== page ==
In the mostly homogenous ceili-rock pantheon -- groups melding punk and traditional Irish sounds -- Larry Kirwan's NYC-based Black 47 can be a polarizing band. And not just because the group's fiery politics don't stop at the Derry border. It's Kirwan himself who can split the pub: His Irish Springsteen-esque songs, and the warbling tenor in which he sings them, can be rousing or annoying, intense workouts or dated pop naivete, literarily sentimental or tripe, depending on your predisposition.
Elvis Murphy will no doubt intensify those feelings. "Bells of Hell," Kirwan's paeon to Malachy McCourt's infamous Manhattan bar, and "The Day They Set Jim Larkin Free" could be the band's best efforts to date. But then there's the absurd funky-ceili protest of "Downtown Baghdad Blues," artistically out of place on an album that's otherwise an accompaniment to Kirwan's newly published memoir.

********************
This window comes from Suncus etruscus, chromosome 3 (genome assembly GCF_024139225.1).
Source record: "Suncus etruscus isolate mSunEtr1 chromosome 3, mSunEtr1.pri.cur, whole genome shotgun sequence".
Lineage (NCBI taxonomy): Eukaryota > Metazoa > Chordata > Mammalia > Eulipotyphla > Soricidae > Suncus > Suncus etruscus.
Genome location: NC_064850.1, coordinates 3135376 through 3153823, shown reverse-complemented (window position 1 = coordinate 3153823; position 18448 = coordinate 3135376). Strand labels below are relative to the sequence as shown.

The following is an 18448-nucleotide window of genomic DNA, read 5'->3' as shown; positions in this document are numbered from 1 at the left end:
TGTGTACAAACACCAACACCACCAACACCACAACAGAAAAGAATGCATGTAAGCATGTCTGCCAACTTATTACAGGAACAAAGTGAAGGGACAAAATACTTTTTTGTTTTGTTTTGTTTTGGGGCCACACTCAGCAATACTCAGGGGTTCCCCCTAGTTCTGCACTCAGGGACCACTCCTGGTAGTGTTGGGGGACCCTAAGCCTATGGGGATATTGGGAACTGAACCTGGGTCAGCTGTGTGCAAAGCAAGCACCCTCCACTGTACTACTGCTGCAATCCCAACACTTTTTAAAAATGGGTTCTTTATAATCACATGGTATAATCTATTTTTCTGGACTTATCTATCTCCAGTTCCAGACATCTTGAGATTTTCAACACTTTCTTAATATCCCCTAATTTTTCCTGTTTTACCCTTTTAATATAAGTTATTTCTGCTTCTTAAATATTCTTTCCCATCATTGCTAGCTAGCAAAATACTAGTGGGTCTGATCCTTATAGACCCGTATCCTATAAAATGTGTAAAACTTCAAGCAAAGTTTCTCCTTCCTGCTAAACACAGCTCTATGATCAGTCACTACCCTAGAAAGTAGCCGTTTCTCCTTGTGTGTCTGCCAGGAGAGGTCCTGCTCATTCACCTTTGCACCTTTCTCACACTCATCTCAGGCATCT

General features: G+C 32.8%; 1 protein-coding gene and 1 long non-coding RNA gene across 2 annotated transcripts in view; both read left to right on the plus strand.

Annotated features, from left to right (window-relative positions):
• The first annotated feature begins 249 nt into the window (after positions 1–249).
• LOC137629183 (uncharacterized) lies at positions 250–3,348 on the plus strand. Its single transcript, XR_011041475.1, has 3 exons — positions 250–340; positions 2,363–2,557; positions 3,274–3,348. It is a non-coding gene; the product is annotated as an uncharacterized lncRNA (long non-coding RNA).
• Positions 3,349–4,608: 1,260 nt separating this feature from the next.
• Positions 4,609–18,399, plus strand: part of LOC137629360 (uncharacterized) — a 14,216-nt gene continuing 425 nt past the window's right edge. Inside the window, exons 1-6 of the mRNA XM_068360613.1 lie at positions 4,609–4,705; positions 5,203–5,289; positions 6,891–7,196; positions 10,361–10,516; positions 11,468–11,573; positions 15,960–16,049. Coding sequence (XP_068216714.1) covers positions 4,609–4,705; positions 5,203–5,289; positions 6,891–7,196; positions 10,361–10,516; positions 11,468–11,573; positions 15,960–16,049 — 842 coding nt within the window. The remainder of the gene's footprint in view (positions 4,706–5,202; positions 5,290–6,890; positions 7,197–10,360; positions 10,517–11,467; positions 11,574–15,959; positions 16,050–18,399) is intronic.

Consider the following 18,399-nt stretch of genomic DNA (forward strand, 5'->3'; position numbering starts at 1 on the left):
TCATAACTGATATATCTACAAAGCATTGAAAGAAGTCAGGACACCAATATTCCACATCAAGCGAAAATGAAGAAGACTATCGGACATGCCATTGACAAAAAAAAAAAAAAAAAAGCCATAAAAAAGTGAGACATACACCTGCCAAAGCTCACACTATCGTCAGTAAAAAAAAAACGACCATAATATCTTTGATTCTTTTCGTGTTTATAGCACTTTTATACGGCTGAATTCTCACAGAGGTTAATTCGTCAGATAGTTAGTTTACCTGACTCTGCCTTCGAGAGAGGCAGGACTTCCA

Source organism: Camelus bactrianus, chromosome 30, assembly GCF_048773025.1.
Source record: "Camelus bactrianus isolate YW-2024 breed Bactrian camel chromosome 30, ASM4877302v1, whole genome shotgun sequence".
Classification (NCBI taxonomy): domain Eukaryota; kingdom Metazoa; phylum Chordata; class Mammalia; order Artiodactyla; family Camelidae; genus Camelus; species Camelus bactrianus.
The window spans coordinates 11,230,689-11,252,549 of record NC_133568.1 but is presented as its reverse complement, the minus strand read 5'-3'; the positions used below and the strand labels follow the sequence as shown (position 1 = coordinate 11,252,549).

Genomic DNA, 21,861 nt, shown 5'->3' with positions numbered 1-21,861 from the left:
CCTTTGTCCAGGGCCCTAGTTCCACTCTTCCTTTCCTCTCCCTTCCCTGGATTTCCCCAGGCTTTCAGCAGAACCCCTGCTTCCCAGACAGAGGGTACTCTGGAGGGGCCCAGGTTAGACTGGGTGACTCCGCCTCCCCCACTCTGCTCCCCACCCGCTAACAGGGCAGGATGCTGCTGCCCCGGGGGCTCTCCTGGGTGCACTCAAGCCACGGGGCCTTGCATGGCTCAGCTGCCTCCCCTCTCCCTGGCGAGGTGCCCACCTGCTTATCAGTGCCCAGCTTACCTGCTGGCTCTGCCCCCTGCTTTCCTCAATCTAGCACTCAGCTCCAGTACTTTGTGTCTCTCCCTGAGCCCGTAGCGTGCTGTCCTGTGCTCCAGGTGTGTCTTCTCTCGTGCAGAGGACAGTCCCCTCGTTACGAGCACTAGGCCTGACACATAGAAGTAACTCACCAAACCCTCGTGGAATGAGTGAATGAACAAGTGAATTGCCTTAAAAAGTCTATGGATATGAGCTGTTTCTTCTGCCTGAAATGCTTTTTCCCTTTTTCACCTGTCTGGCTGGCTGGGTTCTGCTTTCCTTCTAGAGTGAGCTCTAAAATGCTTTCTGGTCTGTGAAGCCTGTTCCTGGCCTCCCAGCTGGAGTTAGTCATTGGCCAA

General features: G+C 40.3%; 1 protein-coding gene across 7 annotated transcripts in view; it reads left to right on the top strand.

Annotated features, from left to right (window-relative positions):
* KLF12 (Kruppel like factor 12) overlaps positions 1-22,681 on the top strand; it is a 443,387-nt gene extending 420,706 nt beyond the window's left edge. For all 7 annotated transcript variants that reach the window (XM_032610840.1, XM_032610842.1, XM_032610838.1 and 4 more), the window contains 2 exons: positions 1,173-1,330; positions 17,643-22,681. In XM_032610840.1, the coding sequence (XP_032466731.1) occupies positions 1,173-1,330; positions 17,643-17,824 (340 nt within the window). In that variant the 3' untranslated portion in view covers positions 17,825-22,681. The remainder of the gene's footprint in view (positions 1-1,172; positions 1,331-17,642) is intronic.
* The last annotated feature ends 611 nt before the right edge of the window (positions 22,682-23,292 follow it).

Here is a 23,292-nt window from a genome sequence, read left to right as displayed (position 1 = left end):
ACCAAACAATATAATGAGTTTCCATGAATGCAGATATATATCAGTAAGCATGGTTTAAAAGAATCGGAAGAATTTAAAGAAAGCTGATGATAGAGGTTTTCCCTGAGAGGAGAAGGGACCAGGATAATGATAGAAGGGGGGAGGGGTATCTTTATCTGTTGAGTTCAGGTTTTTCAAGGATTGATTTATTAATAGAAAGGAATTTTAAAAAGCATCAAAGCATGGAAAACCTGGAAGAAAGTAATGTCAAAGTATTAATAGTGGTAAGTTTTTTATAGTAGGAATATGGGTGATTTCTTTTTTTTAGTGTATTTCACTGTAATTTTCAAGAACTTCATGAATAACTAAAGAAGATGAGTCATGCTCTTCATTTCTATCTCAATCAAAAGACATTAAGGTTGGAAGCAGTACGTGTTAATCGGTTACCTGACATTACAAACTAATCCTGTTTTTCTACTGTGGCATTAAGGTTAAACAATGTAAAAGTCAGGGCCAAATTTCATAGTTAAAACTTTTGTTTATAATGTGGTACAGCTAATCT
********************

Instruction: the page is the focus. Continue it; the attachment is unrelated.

The best Black 47 is punchy and soulful. But there's a new twist here -- the disc-closing "Kilroy Was Here" and "Life's Like That, Isn't It" are fine approximations of Van Morrison's rambling, pastoral songs. Self-indulgent for sure, but "Kilroy," at least, is a gorgeous and mature turn for a band best known for roof-raising.